The Guardian (London), March 4, 2002
A senior official at the patent office, an independent government agency, has boasted how he "rubbished" a major publicity initiative by the charity ActionAid, which works for some of the poorest people in the world.
The Guardian has obtained an article written for the patent office's internal newsletter, the Link, where the head of marketing Jeremy Philpott boasts how he had "developed a strategy to quash media interest" in the ActionAid initiative.
As part of a campaign to publicise the way agrochemical companies are patenting staple crops and foodstuffs in the developing world, ActionAid applied for a patent that would give it exclusive rights to a novel way of applying salt to chips before they are cooked. If granted, the charity says it could control all pre-salted chips sold in the UK. Patents, intended to encourage innovation and protect intellectual property, can be granted for an invention, or where novel intervention has changed a natural product.
ActionAid said its chip patent was typical of applications made every month by the agrochemical industry. In his article, Mr Philpott says he thought the campaign posed a serious threat to the patent office's reputation. It could lead to the office "being portrayed as servants of evil multinationals who cause poverty". He describes how he organised an "official" Department of Trade rebuttal of ActionAid's claim that it would be able to control the salted chip market and formed an alliance with the British potato council and the multinational Du Pont which has patents on genetically modified maize.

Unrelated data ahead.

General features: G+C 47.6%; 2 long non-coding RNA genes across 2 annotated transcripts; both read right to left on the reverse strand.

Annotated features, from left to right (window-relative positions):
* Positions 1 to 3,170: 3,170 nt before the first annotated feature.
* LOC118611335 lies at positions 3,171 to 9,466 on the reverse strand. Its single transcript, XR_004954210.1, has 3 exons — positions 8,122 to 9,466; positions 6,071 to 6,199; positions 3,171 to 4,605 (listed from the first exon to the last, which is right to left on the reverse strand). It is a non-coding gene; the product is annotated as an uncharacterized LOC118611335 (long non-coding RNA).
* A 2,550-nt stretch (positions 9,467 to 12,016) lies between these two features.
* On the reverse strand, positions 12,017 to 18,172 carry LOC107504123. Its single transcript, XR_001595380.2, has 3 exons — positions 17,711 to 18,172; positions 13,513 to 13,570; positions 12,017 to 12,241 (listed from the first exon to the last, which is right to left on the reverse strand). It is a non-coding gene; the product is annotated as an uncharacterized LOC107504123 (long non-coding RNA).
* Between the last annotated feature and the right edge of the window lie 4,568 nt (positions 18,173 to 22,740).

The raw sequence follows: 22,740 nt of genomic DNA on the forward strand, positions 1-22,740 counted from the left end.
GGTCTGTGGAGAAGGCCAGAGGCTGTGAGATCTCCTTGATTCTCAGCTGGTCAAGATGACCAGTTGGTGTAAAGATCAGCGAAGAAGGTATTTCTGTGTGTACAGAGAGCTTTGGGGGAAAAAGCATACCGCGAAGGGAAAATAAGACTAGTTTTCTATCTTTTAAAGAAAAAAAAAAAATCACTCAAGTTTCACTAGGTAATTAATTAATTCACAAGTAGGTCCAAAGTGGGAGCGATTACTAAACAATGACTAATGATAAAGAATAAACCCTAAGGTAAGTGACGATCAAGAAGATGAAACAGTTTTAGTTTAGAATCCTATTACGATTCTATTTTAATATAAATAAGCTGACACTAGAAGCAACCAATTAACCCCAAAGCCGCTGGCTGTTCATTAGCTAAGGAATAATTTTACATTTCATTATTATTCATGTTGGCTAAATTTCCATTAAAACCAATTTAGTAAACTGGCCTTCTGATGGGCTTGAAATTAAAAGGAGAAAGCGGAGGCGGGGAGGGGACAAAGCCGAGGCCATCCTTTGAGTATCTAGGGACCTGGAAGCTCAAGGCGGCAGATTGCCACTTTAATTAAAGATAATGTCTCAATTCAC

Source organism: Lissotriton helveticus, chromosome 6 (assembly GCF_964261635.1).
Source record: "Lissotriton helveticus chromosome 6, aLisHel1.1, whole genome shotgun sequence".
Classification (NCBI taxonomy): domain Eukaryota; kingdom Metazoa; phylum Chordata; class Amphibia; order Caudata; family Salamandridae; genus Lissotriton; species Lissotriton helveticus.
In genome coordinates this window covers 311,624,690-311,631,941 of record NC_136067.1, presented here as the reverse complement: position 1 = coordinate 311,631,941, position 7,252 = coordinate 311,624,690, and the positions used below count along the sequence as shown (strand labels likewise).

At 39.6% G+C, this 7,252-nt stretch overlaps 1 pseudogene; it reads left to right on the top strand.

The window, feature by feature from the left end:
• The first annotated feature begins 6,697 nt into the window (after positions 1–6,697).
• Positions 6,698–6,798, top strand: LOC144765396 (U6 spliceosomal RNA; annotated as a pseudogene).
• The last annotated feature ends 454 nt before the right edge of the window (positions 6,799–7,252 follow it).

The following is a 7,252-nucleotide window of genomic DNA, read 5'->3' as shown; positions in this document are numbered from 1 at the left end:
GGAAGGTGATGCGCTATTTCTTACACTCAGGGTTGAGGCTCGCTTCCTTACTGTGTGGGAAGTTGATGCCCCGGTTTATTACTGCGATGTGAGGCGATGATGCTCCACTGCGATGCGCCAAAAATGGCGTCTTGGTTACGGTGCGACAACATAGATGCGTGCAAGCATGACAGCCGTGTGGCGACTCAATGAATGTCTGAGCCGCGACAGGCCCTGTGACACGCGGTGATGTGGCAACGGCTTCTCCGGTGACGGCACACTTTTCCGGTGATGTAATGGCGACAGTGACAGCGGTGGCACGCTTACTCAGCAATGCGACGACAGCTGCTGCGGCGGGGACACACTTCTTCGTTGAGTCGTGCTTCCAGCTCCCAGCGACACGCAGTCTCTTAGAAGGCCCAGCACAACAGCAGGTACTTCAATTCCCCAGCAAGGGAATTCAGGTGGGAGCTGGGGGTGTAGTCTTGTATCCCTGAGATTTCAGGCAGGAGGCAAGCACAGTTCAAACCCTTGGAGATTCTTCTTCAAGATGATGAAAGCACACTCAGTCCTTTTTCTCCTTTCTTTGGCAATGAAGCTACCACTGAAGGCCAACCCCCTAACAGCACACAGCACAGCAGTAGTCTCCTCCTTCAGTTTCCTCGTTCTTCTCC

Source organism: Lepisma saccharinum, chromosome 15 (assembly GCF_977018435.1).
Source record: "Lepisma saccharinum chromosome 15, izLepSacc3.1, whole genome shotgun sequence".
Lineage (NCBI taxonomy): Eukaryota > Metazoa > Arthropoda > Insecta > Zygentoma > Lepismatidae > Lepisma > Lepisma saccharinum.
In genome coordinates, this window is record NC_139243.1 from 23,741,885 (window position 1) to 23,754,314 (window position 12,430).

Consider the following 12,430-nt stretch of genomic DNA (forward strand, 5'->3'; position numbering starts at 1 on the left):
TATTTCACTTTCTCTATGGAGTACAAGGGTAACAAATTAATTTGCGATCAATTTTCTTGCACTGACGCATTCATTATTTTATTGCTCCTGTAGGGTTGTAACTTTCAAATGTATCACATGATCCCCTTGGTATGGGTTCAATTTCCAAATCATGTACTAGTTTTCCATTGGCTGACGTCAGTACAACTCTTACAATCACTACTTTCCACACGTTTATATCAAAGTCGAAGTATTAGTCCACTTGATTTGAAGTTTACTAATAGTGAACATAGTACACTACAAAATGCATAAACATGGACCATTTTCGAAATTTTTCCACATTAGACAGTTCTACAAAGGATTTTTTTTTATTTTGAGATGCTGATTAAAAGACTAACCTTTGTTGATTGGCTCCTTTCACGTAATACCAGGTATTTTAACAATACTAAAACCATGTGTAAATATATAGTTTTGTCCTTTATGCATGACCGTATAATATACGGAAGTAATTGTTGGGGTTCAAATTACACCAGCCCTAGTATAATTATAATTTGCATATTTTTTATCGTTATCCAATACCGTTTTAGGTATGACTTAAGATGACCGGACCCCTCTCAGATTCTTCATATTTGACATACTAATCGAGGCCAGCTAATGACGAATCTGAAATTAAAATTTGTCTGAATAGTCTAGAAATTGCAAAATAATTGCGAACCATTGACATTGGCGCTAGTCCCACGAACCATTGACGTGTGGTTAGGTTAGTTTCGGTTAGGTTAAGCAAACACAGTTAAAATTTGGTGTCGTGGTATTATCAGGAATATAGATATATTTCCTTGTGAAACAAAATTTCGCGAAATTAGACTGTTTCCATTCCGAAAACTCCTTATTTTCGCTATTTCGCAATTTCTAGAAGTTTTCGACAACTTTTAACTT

"Much of the rubbishing of ActionAid's misleading statements . . . therefore came from the BPC and not us," he wrote. He "poured cold water" on Radio One and London Evening Standard interest and "as for Monday 11th February (the launch day of the ActionAid campaign) it was the anticlimax I always hoped for."
Salil Shetty, ActionAid's chief executive, yesterday wrote to the patent office chief executive, Alison Brimelow, accusing the office of duplicity and complaining it deliberately orchestrated a spoiling campaign. A senior patent office manager, Philip Johnson, defended Mr Philpott but conceded that ActionAid had grounds to be concerned. "I can see there might be grounds to say perhaps we were not impartial."